Though we live in a world where information moves quickly, processes and institutions do not. In some ways, the cautious and careful approach may be the smart one. In other ways, we are behind the times. Interestingly, when asked why we still do things the old way (despite new and helpful inventions), our answer is a lame, “because that is the way we have always done it.”
For as many years as I can remember, most full appraisals have always been done the same way. The appraiser physically inspects the home and then heads back to the office for the analysis and write-up. Though this process may work, is it the most efficient way? In an area like mine (Eastern Idaho and Western Wyoming), there is a lot of time spent in a vehicle staring at the old, white line. Though this is necessary in order to travel to and from my appraisal inspection appointments, is there a better way where I could be spending more time using my knowledge and expertise doing what I was trained to do… appraise?
Just yesterday, I took my 13 year-old son with me to the furthest area that I cover. It is a little, isolated town in Wyoming that has no local appraisers. About once or twice a month, I get paid handsomely to jump in the carand spend several hours behind the wheel to get to and from this area. As we were traveling, my son and I talked about technology (a subject he is extremely interested in). The subject of Google Glass came up. For those of you who do not know, Google Glass is simply a computer in the shape of eye-glasses. You wear it like you would a pair of sunglasses, but it allows you to search the Internet, navigate with GPS, take photos, and even video everything you are seeing. My thoughts then turned to appraising (a subject I am extremely interested in). Could this invention (or something similar) assist appraisers to be better at what they do?
Though the inspection is certainly an important part of the appraisal process, it certainly is not the most important part. At least, it is not the part that requires the highest level of expertise. Back when the lenders allowed such things, many appraisers hired and trained other skilled people to do the inspections so they could concentrate on the more analytical sections such as choosing comps, market trends, making accurate adjustments, and the reconciliation. Though there is something to be said about physically being in the property, is it an absolute necessity in order to get a good idea of the quality and condition? Furthermore, what about using the technology that is currently available (not to mention what is still to come) to assist us in focusing our attention where it is needed most—on the write up?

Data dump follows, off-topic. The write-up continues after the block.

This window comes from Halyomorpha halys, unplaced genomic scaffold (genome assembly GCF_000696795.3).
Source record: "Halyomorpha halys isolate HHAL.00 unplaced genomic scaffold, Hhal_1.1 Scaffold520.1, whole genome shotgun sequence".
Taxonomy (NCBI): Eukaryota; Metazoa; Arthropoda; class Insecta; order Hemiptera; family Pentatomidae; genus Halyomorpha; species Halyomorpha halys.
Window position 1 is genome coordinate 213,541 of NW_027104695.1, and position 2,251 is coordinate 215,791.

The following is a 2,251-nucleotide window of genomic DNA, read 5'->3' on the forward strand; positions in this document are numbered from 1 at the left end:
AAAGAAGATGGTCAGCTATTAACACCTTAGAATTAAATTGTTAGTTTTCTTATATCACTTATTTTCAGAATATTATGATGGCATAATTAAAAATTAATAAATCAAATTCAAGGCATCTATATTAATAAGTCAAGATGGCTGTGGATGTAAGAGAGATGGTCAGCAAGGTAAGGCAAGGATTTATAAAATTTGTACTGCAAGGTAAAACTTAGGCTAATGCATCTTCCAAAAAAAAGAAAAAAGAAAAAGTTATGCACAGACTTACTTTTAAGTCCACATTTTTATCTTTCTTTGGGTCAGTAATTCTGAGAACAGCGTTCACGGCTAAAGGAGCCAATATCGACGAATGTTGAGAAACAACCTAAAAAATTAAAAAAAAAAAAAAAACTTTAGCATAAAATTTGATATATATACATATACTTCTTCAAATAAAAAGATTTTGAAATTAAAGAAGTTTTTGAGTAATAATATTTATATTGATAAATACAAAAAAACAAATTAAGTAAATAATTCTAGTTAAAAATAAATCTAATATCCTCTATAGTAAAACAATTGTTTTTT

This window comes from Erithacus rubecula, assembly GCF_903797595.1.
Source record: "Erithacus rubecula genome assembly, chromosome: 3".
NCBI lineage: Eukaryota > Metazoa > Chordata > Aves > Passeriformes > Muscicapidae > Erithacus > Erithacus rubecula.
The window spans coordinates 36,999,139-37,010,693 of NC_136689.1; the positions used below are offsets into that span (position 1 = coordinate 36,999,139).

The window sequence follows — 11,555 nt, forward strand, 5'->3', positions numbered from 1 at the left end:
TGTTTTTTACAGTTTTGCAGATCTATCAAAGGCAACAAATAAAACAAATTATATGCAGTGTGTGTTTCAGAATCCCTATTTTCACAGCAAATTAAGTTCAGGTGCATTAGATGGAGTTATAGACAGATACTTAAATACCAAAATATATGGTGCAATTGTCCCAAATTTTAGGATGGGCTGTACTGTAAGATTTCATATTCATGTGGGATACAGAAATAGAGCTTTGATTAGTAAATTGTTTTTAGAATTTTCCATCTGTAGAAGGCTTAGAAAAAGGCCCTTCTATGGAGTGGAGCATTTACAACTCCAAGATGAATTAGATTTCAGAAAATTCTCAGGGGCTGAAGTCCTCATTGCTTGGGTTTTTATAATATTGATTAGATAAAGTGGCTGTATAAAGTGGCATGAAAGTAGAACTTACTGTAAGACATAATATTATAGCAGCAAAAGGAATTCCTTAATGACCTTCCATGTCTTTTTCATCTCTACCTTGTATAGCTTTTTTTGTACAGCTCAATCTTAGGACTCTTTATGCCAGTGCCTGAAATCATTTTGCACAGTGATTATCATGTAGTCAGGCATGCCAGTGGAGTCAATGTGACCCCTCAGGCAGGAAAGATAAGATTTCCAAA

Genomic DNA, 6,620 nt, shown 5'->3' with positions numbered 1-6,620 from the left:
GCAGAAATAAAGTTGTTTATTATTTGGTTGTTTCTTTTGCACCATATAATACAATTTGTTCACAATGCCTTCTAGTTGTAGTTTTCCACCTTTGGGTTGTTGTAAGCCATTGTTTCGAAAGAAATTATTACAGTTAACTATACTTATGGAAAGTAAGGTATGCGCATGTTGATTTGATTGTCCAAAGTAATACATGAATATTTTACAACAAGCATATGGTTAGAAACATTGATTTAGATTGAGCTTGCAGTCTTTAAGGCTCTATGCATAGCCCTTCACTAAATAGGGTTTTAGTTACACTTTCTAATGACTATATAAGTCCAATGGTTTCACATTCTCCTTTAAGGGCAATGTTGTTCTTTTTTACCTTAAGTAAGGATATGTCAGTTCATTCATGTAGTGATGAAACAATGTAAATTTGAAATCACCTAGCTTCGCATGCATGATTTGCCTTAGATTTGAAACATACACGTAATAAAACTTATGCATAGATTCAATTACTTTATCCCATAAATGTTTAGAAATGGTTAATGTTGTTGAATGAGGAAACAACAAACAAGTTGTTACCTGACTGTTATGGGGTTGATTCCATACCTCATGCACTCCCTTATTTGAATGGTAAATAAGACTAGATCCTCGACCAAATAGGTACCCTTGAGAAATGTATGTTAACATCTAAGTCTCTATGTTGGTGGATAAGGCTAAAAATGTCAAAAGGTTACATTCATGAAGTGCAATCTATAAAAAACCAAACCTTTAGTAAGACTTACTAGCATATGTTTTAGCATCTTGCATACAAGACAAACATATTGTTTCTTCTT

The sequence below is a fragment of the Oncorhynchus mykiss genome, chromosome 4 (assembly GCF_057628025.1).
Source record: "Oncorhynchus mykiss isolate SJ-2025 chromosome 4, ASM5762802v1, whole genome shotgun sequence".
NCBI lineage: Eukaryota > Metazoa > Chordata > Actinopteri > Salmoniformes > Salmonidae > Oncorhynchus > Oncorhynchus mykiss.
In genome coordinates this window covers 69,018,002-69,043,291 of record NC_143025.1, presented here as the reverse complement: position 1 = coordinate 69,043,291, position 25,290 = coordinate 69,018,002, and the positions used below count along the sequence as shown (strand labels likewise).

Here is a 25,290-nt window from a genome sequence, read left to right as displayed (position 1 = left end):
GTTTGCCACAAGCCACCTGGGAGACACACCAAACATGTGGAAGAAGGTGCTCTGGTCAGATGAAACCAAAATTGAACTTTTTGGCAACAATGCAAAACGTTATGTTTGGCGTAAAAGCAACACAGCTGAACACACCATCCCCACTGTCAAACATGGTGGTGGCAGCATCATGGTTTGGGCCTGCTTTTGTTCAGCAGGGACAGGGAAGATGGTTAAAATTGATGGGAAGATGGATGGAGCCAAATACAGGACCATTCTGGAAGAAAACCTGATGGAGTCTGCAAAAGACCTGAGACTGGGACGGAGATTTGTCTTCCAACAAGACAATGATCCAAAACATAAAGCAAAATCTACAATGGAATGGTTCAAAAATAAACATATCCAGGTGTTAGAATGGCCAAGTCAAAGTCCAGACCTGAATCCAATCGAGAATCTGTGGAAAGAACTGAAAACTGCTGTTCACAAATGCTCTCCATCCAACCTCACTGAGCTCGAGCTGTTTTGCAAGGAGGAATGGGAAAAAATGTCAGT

Picture this: an appraisal business owner hires and trains a qualified employee or trainee. That person is individually and intensely trained by the appraiser to inspect homes. He or she is taught how to measure, sketch, take photos, take scrupulous notes, and pay close attention to detail. Once that individual is trained and trustworthy, he or she is given a Google Glass device and sent out on inspections as well as driving the comps and neighborhood. Not only does the appraiser back at the office get the sketch, photos, and notes that the inspector took, but can also watch the entire video of the inspection. It is as if they were there… almost, and without the arduous drive time.
What implications can this have for appraisers with disabilities? My father retired from appraising a few years ago because he could not physically do the inspections anymore. Since most lenders and clients require the appraiser to physically inspect the property, he could no longer continue working in the industry he gained an expertise in over 40 years. I wonder if he (and others like him) could claim privilege under the Americans with Disabilities Act (ADA) to have someone else do the inspections with a video camera.
Regardless of whether we choose to trust another with our inspections (I respect that some do not), are we considering everything that is available to us? If nothing else, should we consider recording our personal inspections and making it a part of our workfile? It might just save our backsides in a court or before the state board one day.
Now, go create some value!
Dustin Harris is a super-successful, self-employed, residential real estate appraiser. He has been appraising for nearly two decades. He is the owner and President of Appraisal Precision and Consulting Group, Inc., and is a popular author, speaker and consultant. He also owns and operates The Appraiser Coach where he personally advises and mentors other appraisers helping them to also run successful appraisal companies and increase their net worth. He and his wife reside in Idaho with their four children.